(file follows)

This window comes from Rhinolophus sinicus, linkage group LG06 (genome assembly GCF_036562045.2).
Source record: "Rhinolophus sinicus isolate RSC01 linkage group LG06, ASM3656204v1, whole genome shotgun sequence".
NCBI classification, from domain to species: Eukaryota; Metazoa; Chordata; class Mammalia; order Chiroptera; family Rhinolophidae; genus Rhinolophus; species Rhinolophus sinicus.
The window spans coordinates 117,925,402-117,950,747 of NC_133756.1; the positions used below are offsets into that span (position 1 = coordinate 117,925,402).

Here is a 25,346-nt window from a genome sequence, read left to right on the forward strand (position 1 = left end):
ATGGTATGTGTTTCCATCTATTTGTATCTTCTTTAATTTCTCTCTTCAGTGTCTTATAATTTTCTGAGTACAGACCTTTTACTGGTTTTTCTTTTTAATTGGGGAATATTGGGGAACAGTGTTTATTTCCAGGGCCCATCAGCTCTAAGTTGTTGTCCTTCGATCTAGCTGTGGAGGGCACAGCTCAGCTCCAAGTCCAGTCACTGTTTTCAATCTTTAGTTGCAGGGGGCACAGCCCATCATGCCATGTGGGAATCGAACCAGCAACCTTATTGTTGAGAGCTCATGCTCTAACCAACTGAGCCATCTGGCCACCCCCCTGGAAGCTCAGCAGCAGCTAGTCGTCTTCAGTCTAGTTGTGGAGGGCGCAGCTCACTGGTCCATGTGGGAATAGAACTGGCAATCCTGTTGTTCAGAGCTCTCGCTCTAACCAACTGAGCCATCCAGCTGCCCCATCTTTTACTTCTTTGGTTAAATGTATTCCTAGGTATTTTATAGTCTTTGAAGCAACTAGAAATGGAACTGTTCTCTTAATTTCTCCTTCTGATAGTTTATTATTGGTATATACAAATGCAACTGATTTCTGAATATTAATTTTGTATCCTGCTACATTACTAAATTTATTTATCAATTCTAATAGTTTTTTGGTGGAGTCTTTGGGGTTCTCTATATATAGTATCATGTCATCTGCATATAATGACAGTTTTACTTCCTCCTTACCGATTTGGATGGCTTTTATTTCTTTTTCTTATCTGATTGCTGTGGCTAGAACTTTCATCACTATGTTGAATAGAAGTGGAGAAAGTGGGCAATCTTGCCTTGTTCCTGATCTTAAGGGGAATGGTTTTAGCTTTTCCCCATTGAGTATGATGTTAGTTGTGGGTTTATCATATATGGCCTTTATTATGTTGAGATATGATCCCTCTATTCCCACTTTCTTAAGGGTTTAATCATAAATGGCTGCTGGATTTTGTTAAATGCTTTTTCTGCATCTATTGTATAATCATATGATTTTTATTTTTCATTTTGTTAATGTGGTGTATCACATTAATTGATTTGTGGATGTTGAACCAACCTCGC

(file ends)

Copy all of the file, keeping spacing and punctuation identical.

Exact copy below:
This window comes from Rhinolophus sinicus, linkage group LG06 (genome assembly GCF_036562045.2).
Source record: "Rhinolophus sinicus isolate RSC01 linkage group LG06, ASM3656204v1, whole genome shotgun sequence".
NCBI classification, from domain to species: Eukaryota; Metazoa; Chordata; class Mammalia; order Chiroptera; family Rhinolophidae; genus Rhinolophus; species Rhinolophus sinicus.
The window spans coordinates 117,925,402-117,950,747 of NC_133756.1; the positions used below are offsets into that span (position 1 = coordinate 117,925,402).

Here is a 25,346-nt window from a genome sequence, read left to right on the forward strand (position 1 = left end):
ATGGTATGTGTTTCCATCTATTTGTATCTTCTTTAATTTCTCTCTTCAGTGTCTTATAATTTTCTGAGTACAGACCTTTTACTGGTTTTTCTTTTTAATTGGGGAATATTGGGGAACAGTGTTTATTTCCAGGGCCCATCAGCTCTAAGTTGTTGTCCTTCGATCTAGCTGTGGAGGGCACAGCTCAGCTCCAAGTCCAGTCACTGTTTTCAATCTTTAGTTGCAGGGGGCACAGCCCATCATGCCATGTGGGAATCGAACCAGCAACCTTATTGTTGAGAGCTCATGCTCTAACCAACTGAGCCATCTGGCCACCCCCCTGGAAGCTCAGCAGCAGCTAGTCGTCTTCAGTCTAGTTGTGGAGGGCGCAGCTCACTGGTCCATGTGGGAATAGAACTGGCAATCCTGTTGTTCAGAGCTCTCGCTCTAACCAACTGAGCCATCCAGCTGCCCCATCTTTTACTTCTTTGGTTAAATGTATTCCTAGGTATTTTATAGTCTTTGAAGCAACTAGAAATGGAACTGTTCTCTTAATTTCTCCTTCTGATAGTTTATTATTGGTATATACAAATGCAACTGATTTCTGAATATTAATTTTGTATCCTGCTACATTACTAAATTTATTTATCAATTCTAATAGTTTTTTGGTGGAGTCTTTGGGGTTCTCTATATATAGTATCATGTCATCTGCATATAATGACAGTTTTACTTCCTCCTTACCGATTTGGATGGCTTTTATTTCTTTTTCTTATCTGATTGCTGTGGCTAGAACTTTCATCACTATGTTGAATAGAAGTGGAGAAAGTGGGCAATCTTGCCTTGTTCCTGATCTTAAGGGGAATGGTTTTAGCTTTTCCCCATTGAGTATGATGTTAGTTGTGGGTTTATCATATATGGCCTTTATTATGTTGAGATATGATCCCTCTATTCCCACTTTCTTAAGGGTTTAATCATAAATGGCTGCTGGATTTTGTTAAATGCTTTTTCTGCATCTATTGTATAATCATATGATTTTTATTTTTCATTTTGTTAATGTGGTGTATCACATTAATTGATTTGTGGATGTTGAACCAACCTCGC